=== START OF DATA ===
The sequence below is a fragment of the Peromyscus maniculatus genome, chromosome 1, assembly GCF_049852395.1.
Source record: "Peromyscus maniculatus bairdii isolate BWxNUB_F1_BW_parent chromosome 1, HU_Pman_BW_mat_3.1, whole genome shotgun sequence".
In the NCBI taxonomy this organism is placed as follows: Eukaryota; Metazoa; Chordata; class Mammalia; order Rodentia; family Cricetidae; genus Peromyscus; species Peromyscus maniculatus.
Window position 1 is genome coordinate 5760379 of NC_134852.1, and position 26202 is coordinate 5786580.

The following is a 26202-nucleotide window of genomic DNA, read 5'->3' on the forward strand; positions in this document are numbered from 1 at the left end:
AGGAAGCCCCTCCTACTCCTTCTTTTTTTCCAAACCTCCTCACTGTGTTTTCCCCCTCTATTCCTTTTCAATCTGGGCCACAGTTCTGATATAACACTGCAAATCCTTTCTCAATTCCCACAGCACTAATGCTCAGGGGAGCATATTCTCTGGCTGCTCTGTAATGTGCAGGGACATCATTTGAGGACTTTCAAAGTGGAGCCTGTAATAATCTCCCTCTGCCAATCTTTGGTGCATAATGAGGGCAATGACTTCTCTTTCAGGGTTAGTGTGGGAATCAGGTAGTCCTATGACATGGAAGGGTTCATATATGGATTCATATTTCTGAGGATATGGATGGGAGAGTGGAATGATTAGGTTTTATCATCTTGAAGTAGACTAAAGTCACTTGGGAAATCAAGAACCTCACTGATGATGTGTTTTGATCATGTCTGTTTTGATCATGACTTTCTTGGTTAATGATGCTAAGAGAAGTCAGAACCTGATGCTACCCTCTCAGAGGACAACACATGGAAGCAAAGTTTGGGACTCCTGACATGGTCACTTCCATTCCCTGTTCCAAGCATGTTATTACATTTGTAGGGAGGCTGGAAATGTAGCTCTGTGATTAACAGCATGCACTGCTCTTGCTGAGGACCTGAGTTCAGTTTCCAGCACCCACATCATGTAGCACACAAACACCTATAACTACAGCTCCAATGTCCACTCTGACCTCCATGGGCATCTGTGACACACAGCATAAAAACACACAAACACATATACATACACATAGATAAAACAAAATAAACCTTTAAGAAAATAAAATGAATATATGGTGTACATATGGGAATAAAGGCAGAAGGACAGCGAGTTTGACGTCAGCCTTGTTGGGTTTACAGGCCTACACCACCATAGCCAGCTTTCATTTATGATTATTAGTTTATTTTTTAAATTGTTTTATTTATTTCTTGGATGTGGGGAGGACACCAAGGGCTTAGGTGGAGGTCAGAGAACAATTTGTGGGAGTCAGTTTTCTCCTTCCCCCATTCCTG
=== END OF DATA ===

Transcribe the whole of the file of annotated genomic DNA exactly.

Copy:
The sequence below is a fragment of the Peromyscus maniculatus genome, chromosome 1, assembly GCF_049852395.1.
Source record: "Peromyscus maniculatus bairdii isolate BWxNUB_F1_BW_parent chromosome 1, HU_Pman_BW_mat_3.1, whole genome shotgun sequence".
In the NCBI taxonomy this organism is placed as follows: Eukaryota; Metazoa; Chordata; class Mammalia; order Rodentia; family Cricetidae; genus Peromyscus; species Peromyscus maniculatus.
Window position 1 is genome coordinate 5760379 of NC_134852.1, and position 26202 is coordinate 5786580.

The following is a 26202-nucleotide window of genomic DNA, read 5'->3' on the forward strand; positions in this document are numbered from 1 at the left end:
AGGAAGCCCCTCCTACTCCTTCTTTTTTTCCAAACCTCCTCACTGTGTTTTCCCCCTCTATTCCTTTTCAATCTGGGCCACAGTTCTGATATAACACTGCAAATCCTTTCTCAATTCCCACAGCACTAATGCTCAGGGGAGCATATTCTCTGGCTGCTCTGTAATGTGCAGGGACATCATTTGAGGACTTTCAAAGTGGAGCCTGTAATAATCTCCCTCTGCCAATCTTTGGTGCATAATGAGGGCAATGACTTCTCTTTCAGGGTTAGTGTGGGAATCAGGTAGTCCTATGACATGGAAGGGTTCATATATGGATTCATATTTCTGAGGATATGGATGGGAGAGTGGAATGATTAGGTTTTATCATCTTGAAGTAGACTAAAGTCACTTGGGAAATCAAGAACCTCACTGATGATGTGTTTTGATCATGTCTGTTTTGATCATGACTTTCTTGGTTAATGATGCTAAGAGAAGTCAGAACCTGATGCTACCCTCTCAGAGGACAACACATGGAAGCAAAGTTTGGGACTCCTGACATGGTCACTTCCATTCCCTGTTCCAAGCATGTTATTACATTTGTAGGGAGGCTGGAAATGTAGCTCTGTGATTAACAGCATGCACTGCTCTTGCTGAGGACCTGAGTTCAGTTTCCAGCACCCACATCATGTAGCACACAAACACCTATAACTACAGCTCCAATGTCCACTCTGACCTCCATGGGCATCTGTGACACACAGCATAAAAACACACAAACACATATACATACACATAGATAAAACAAAATAAACCTTTAAGAAAATAAAATGAATATATGGTGTACATATGGGAATAAAGGCAGAAGGACAGCGAGTTTGACGTCAGCCTTGTTGGGTTTACAGGCCTACACCACCATAGCCAGCTTTCATTTATGATTATTAGTTTATTTTTTAAATTGTTTTATTTATTTCTTGGATGTGGGGAGGACACCAAGGGCTTAGGTGGAGGTCAGAGAACAATTTGTGGGAGTCAGTTTTCTCCTTCCCCCATTCCTG